Ortolani- Baby thigh held with thumbs medially and finger resting on greater trochanter , flexed 90dgree and abducted the hipIf abduction stop halfway, no jerk of entry irreducible dislocationBarlow- thumb in the groin, gasping upper thigh , make the femoral head in n out of acetabulum during abduct and adduct
Xray usually dificult to evaluate bcoz the acetabulum and femoral head are largely cartilaginous, therefore not visible on Xray before
Hip that unstable at birth 80-90% will stabilized spontaneously in 2-3w
Farah Adibah Kasmin 2008402312
Formerly known as congenital dislocation of the hip Comprise a spectrum of disorder: 1. Dislocation during neonatal period 2. Subluxation or partial displacement 3. Shallow acetabulum without actual displacement 5-20 per 1000 live births Re-examination 3 weeks after birth , the incidence : 1-2 per 1000 infants Girls>boys, 7:1 Left hip> right hip 1:5 cases - bilateral
• Generalized joint laxity Genetic • Shallow acetabula • High level of maternal estrogen,Hormonal progesterone and relaxin in the last few changes weeks of pregnancy aggravate ligamentous laxity in infantIntrauterine • esp. breech position with extended legs ->malposition dislocation • Who swaddle their babies & carry them Postnatal with fully extended hips n knees > factors compare to person who carry babies astride their backs with hips abducted
In the neonate: Every newborn child should be examine for sign of hip instability esp: - FHx of congenital hip instability, breech presentationSpecial tests: Ortolani’s test Barlow’s test
Late features: Asymmetry, a clicking hip or difficulty in applying napkin Unilateral dislocation- skin creases look asymmetrical, short leg, internally rotated Bilateral dislocation- wide perineal gap, abduction is limited Walking is delayed Gait: limp or Trendelanburg gait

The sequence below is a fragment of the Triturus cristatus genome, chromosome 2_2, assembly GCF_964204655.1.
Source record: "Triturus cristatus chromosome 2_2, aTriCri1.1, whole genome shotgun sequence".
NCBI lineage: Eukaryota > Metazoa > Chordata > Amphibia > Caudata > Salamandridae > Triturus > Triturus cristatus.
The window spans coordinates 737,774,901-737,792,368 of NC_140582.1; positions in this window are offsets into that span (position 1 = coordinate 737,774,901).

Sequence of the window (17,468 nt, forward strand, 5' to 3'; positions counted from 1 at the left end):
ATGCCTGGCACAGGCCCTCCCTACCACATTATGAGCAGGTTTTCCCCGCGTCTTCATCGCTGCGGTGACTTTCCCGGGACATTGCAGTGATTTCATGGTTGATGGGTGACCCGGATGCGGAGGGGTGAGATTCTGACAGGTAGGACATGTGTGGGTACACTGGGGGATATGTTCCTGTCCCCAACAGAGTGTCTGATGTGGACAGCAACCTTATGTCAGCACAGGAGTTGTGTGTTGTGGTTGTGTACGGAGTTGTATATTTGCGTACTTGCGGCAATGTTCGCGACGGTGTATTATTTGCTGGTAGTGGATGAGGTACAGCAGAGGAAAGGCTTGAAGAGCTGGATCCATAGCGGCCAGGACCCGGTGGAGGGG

hip dislocation Hilgenreiners line horizontal line through right and left triradiate cartilage femoral head ossification should be inferior to this line Perkins line line perpendicular line to Hilgenreiners through point at lateral margin of acetabulum femoral head ossification should be medial to this line Shentons line arc along inferior border of femoral neck and inferior edge of superior pubic ramus arc line should be continuous
hip dyplasia acetabular index - angle formed by a line drawn from point on triradiate cartilage to point on lateral margin of acetabulum (normal is < 30 deg.) Von Rosen’s lines- the hip abducted 45degree.The femoral shaft should pointed into acetabula
The first 3-6 month of age Double napkin or an abduction pillow for 1st 6weeks Re-examined Persistent instability abduction splintage until hip is stable Follow up- until the child walking Splintage: - hold the hip 100 degree flexed and abducted - allow some movement in the splint
Persistent dislocation: 6month to 6 years Closed reduction Splintage Open reductionAfter the age 6 yearsUnilateral dislocation- operative reductionBilateral dislocation- Symmetrical, less notifiable - Greater risk for surgical intervention - avoid operation unless pain and deformity is unusually severe